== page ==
Evolutionary Ecology
Exploring the diversity of life by integrating ecological and evolutionary perspectives. Topics include theoretical population ecology, advanced evolutionary biology, and behavioral ecology.
 Hours3.0 Credit, 3.0 Lecture, 0.0 Lab
 PrerequisitesBio 350, 420; or equivalents.
 TaughtWinter even years
Course Outcomes: 

Population Growth

Discuss historical development of population growth equations. Derive population growth equations from first principles and modify these to include density dependence. Define equilibrium, and explain global and local stability relative to population growth models. Explain factors that determine growth rates and stability. Calculate growth rates and population sizes given starting conditions.

Life Cycle Diagrams

Generate life cycle diagrams for any life history strategy. Show the link between this diagram and a matrix model, and use this information to populate a matrix model. Use the tools of population matrix modeling to determine growth rate, stable age distribution, and reproductive value. Demonstrate the use of elasticity and sensitivity analysis.

Life History Theory

Discuss historical development of life history theory. Explain trade-off models and optimality analyses. Discuss the relationship between theoretical life history analyses and empirical studies.

Natural Selection

Explain how natural selection in the wild is studied. Calculate selection gradients and coefficients. Discuss the ideas of contingency versus determinism in driving evolutionary change.


Explore the study of phenotypic plasticity from a historical and current perspective. Explain why plasticity evolves in some cases but not in others; offer your perspective in light of the ‘costs of plasticity’ arguments. Show how to generate reaction norms.

Species Interactions

Describe differences and similarities among several kinds of tight species interactions (host-parasite, plant-pollinator, plant-herbivore, predator-prey, mutualisms, etc.). Describe several ways that these interactions are studied. Link these ideas to the study of co-evolution.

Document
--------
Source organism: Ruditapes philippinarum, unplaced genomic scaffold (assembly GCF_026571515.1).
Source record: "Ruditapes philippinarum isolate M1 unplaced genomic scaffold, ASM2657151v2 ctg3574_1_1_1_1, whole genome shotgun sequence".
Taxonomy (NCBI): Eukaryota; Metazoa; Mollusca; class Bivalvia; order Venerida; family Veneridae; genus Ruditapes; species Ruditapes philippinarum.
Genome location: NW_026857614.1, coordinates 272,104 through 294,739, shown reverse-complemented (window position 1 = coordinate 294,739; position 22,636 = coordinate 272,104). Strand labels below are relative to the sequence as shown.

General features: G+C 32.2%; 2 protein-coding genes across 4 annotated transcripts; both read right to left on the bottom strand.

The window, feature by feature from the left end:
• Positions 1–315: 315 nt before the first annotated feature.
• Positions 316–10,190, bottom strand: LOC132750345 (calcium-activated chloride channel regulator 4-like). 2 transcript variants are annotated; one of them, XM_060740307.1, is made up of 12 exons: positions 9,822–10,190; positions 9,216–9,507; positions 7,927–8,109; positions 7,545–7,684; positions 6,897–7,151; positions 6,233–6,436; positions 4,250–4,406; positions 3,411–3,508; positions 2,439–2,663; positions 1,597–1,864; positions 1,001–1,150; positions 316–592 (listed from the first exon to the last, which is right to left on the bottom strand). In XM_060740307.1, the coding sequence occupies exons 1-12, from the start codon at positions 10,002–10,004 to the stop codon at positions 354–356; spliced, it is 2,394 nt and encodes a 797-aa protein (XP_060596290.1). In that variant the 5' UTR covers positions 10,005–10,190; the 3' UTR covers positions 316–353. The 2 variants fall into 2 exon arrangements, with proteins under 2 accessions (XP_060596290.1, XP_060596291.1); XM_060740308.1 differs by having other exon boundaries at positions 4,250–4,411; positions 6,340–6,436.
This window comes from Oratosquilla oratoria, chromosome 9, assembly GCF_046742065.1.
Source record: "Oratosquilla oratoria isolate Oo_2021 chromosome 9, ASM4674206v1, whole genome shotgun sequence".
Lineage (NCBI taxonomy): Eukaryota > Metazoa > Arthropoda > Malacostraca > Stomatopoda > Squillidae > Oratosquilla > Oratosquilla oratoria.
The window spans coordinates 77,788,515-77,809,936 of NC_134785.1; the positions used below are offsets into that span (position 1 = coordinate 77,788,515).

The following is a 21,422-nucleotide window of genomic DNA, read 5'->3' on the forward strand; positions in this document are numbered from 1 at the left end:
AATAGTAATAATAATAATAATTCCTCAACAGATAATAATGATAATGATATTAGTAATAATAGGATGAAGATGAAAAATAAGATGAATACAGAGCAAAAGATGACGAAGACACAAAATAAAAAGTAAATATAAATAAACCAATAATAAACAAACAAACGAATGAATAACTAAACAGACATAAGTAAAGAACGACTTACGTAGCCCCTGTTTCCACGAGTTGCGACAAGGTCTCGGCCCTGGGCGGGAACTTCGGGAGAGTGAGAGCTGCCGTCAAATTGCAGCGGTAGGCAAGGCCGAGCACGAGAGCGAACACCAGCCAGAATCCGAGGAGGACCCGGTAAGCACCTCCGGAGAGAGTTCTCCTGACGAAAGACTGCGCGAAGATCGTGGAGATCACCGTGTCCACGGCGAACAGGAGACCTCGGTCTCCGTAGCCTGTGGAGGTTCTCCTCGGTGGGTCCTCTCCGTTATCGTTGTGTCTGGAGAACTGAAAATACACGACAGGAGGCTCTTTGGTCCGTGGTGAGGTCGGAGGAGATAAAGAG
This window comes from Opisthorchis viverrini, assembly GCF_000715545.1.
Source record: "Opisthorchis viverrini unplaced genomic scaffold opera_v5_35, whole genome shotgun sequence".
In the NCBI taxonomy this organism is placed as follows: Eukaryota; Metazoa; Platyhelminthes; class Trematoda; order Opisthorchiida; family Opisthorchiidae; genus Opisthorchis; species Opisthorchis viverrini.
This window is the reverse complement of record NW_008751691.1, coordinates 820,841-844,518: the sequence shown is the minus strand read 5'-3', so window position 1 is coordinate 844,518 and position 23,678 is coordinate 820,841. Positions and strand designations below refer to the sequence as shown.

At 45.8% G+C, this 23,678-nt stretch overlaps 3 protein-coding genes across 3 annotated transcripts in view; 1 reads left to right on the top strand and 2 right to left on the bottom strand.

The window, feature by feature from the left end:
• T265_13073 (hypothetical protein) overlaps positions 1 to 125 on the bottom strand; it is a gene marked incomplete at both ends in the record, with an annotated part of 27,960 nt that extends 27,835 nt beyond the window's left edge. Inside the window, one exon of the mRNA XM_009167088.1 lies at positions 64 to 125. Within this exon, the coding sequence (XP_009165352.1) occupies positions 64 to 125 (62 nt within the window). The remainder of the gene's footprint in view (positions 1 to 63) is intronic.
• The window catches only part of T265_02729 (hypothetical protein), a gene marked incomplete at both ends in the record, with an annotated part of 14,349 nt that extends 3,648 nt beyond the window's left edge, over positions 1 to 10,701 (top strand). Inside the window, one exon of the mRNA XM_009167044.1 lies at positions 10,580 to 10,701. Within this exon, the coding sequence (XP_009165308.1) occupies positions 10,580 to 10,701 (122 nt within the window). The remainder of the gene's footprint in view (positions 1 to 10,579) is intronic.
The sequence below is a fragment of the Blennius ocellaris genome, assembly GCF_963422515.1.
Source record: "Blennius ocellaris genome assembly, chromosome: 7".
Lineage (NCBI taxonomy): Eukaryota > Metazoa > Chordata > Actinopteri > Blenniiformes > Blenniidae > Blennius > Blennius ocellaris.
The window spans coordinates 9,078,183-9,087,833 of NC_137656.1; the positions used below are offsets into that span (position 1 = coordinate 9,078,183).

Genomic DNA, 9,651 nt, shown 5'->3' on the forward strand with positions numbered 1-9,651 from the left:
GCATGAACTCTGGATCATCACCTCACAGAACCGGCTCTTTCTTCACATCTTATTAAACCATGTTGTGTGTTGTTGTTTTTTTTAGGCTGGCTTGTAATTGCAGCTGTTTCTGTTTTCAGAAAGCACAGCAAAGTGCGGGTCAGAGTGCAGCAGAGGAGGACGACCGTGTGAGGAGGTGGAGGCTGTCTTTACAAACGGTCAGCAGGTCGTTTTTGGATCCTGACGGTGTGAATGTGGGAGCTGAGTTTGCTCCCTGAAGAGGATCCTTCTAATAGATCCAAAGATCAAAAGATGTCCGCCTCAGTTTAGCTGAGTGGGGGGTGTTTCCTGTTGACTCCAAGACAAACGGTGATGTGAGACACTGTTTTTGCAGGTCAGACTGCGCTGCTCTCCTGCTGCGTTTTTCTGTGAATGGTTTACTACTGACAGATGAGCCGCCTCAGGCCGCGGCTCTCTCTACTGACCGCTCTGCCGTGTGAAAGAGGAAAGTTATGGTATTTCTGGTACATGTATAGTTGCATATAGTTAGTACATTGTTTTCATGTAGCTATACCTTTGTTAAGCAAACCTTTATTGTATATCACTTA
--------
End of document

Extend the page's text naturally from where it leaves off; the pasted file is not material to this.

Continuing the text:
Character Displacement

Describe character displacement. List the criteria required to demonstrate character displacement; what alternative hypotheses exist to explain phenotypic differences among co-occurring species.


Discuss historical development of competition equations and the concept of completion in ecology and evolution. Derive classical competition models as an extension of population growth models. Derive and explain potential outcomes with the use of zero-growth isoclines analysis. Discuss the relationship between theoretical analyses of competition and empirical studies.


Discuss historical development of predator-prey equations and the concept of predation in ecology and evolution. Derive classical predator-prey models as an extension of population growth models. Derive and explain potential outcomes with the use of zero-growth isoclines analysis. Discuss the relationship between theoretical analyses of predation and empirical studies.

Mating Systems

Explain how different mating systems have evolved. Explore the interaction between sexual selection and natural selection.

Cooperation and Altruism

Describe historic and current problems in the study of cooperation and altruism.

Animal Movement

Explain the evolution of animal movement, particularly as it relates to foraging strategies.


Explain possible mechanisms of speciation; describe features common/necessary to all models of speciation as well as unique elements. Explore the possibility of generating a unified framework for understanding speciation.


Complete your own research project in evolutionary ecology. Write up your results as a publishable manuscript for a journal of your choice.


Present your research findings as a scientific talk in our class symposium at the end of the semester.